Start with a neglected alley and cover it with a tidy arrangement of gray, red and blue square pavers. Add a beguiling serpentine bench fashioned from black locust wood. Install a temporary sculpture designed to get people talking, and a permanent one destined to be an icon.
Presto — this weekend, the city officially unveils Lenfest Plaza, a new public space that's the best thing to hit Broad Street since Billy Penn's head arrived in City Hall courtyard.
Simple ingredients, but the list of Philadelphia players — from project managers Becker & Frondorf (who, among other aspects, coordinated the installation of "Paint Torch" by Claes Oldenburg), to landscape architects OLIN Partners, to The Lighting Practice (whose recent work also includes that at the revamped Rodin Museum garden) – is lengthy, and the process complicated.
Designing this significant public urban space meant "dealing with the negotiation between public and private infrastructure, using structurally sound materials, and working within a tight schedule and through multiple agencies — the Streets Department, SEPTA, telecom, water and sewer," says David Rubin, an OLIN partner and lead designer on the project.
The goals for the piazza include better linking the two Pennsylvania Academy of Fine Arts buildings (the Frank Furness-designed masterpiece and the newer Samuel M.V. Hamilton Building), as well as creating linkages to the Benjamin Franklin Parkway to the west and the Pennsylvania Convention Center to the east, across Broad Street.
It also, not incidentally, allows a much better vantage of the side of the Furness building. Where once a narrow sidewalk brought intrepid strollers thisclose to the building at ground level, the new car-free plaza offers the opportunity to really examine the full sweep of the northern facade of the museum, on what used to be called Cherry Street.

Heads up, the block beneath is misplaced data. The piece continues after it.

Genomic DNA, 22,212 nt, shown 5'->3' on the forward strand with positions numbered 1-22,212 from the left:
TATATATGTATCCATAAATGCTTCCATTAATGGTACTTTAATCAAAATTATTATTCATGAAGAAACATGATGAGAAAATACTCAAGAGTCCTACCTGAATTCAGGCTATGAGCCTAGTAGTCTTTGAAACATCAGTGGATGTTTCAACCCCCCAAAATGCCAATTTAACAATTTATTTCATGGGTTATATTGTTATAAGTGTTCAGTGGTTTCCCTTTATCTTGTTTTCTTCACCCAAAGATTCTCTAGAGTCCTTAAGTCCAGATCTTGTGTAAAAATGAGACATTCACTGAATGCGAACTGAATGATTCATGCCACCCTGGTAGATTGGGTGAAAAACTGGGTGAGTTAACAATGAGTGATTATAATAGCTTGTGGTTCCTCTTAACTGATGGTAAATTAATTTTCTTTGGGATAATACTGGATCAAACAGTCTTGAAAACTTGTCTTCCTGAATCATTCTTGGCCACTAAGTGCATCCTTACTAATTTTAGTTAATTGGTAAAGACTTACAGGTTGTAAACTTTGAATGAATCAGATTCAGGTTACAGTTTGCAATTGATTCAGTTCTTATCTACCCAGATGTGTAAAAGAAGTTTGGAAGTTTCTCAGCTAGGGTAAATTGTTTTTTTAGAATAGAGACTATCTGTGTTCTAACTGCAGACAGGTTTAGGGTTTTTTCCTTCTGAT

Thoughtfully-considered design touches such as the precast concrete pavers (not at all cheap-looking), which pick out colors from the classic building, enhance the experience. OLIN's addition of a wide staircase to the southern side of the new building seems as if it has always been there and serves to add to the plaza's activity. The plaza is entered at grade level off of Broad Street, in a clean extension from the Convention Center entrance, but is marked by a nice high curb on the western end, at Carlisle Street. From that end, the room-like intent of the plaza is clear.
"Every design decision was filtered through the desire to have people be the main focus of the plaza," says Rubin. "It intended to be a socially-sustainable site which promotes dialogue, no matter the reason for being there."
The first (as-yet-to-be installed) temporary sculpture is certainly dialogue-provoking. Titled "Grumman Greenhouse," this work by local sculptor Jordan Griska is crafted from a decommissioned Cold War-era U.S. warfare aircraft, made of armored aluminum. Griska has folded the metal of the nose and body so that the plane appears to have nose-dived into the plaza.
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